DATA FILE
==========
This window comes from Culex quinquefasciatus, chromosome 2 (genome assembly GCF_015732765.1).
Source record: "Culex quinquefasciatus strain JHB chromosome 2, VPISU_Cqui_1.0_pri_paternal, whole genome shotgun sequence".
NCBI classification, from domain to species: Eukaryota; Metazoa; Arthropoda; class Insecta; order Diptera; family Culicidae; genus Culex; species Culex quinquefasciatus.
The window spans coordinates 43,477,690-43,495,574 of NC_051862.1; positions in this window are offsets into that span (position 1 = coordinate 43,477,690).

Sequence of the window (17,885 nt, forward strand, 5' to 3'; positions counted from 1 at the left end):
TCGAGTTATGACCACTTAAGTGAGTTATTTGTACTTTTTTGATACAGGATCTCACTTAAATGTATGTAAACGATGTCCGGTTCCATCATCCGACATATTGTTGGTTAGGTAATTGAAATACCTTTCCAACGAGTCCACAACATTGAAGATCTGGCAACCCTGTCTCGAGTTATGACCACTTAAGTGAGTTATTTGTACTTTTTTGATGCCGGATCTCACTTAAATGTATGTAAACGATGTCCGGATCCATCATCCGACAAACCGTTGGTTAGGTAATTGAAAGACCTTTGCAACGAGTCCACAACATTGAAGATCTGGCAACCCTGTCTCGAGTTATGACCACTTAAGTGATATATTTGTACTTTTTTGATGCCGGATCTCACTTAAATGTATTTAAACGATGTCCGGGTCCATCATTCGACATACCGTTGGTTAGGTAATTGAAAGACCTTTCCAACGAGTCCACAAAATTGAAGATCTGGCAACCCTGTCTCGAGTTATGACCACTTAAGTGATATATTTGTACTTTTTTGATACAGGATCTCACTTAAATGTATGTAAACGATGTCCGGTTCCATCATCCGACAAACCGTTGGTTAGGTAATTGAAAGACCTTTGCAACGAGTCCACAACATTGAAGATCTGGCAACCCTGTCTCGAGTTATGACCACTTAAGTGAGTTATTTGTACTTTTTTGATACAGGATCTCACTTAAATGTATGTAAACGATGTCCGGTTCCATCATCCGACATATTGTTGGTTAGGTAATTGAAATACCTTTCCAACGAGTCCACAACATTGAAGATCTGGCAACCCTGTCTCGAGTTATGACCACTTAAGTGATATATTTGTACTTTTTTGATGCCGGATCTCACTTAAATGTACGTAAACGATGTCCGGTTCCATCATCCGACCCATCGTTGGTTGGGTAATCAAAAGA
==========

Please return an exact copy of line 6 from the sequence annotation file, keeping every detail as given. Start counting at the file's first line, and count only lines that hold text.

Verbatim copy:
TCGAGTTATGACCACTTAAGTGAGTTATTTGTACTTTTTTGATACAGGATCTCACTTAAATGTATGTAAACGATGTCCGGTTCCATCATCCGACATATTGTTGGTTAGGTAATTGAAATACCTTTCCAACGAGTCCACAACATTGAAGATCTGGCAACCCTGTCTCGAGTTATGACCACTTAAGTGAGTTATTTGTACTTTTTTGATGCCGGATCTCACTTAAATGTATGTAAACGATGTCCGGATCCATCATCCGACAAACCGTTGGTTAGGTAATTGAAAGACCTTTGCAACGAGTCCACAACATTGAAGATCTGGCAACCCTGTCTCGAGTTATGACCACTTAAGTGATATATTTGTACTTTTTTGATGCCGGATCTCACTTAAATGTATTTAAACGATGTCCGGGTCCATCATTCGACATACCGTTGGTTAGGTAATTGAAAGACCTTTCCAACGAGTCCACAAAATTGAAGATCTGGCAACCCTGTCTCGAGTTATGACCACTTAAGTGATATATTTGTACTTTTTTGATACAGGATCTCACTTAAATGTATGTAAACGATGTCCGGTTCCATCATCCGACAAACCGTTGGTTAGGTAATTGAAAGACCTTTGCAACGAGTCCACAACATTGAAGATCTGGCAACCCTGTCTCGAGTTATGACCACTTAAGTGAGTTATTTGTACTTTTTTGATACAGGATCTCACTTAAATGTATGTAAACGATGTCCGGTTCCATCATCCGACATATTGTTGGTTAGGTAATTGAAATACCTTTCCAACGAGTCCACAACATTGAAGATCTGGCAACCCTGTCTCGAGTTATGACCACTTAAGTGATATATTTGTACTTTTTTGATGCCGGATCTCACTTAAATGTACGTAAACGATGTCCGGTTCCATCATCCGACCCATCGTTGGTTGGGTAATCAAAAGA